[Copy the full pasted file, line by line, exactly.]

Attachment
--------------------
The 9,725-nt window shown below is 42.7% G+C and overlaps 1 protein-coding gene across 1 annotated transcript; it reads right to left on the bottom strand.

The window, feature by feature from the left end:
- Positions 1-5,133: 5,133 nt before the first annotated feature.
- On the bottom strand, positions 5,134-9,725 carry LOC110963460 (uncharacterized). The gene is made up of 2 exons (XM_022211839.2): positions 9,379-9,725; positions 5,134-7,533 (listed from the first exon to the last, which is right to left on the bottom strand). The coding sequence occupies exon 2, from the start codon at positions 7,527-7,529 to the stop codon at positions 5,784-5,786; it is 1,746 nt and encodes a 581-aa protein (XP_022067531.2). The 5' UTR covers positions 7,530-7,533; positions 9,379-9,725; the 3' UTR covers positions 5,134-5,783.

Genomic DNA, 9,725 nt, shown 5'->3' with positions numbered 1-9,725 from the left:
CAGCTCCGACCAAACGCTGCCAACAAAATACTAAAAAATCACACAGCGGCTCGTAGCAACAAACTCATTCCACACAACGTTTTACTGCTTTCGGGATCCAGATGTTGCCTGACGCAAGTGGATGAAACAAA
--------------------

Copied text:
The 9,725-nt window shown below is 42.7% G+C and overlaps 1 protein-coding gene across 1 annotated transcript; it reads right to left on the bottom strand.

The window, feature by feature from the left end:
- Positions 1-5,133: 5,133 nt before the first annotated feature.
- On the bottom strand, positions 5,134-9,725 carry LOC110963460 (uncharacterized). The gene is made up of 2 exons (XM_022211839.2): positions 9,379-9,725; positions 5,134-7,533 (listed from the first exon to the last, which is right to left on the bottom strand). The coding sequence occupies exon 2, from the start codon at positions 7,527-7,529 to the stop codon at positions 5,784-5,786; it is 1,746 nt and encodes a 581-aa protein (XP_022067531.2). The 5' UTR covers positions 7,530-7,533; positions 9,379-9,725; the 3' UTR covers positions 5,134-5,783.

Genomic DNA, 9,725 nt, shown 5'->3' with positions numbered 1-9,725 from the left:
CAGCTCCGACCAAACGCTGCCAACAAAATACTAAAAAATCACACAGCGGCTCGTAGCAACAAACTCATTCCACACAACGTTTTACTGCTTTCGGGATCCAGATGTTGCCTGACGCAAGTGGATGAAACAAA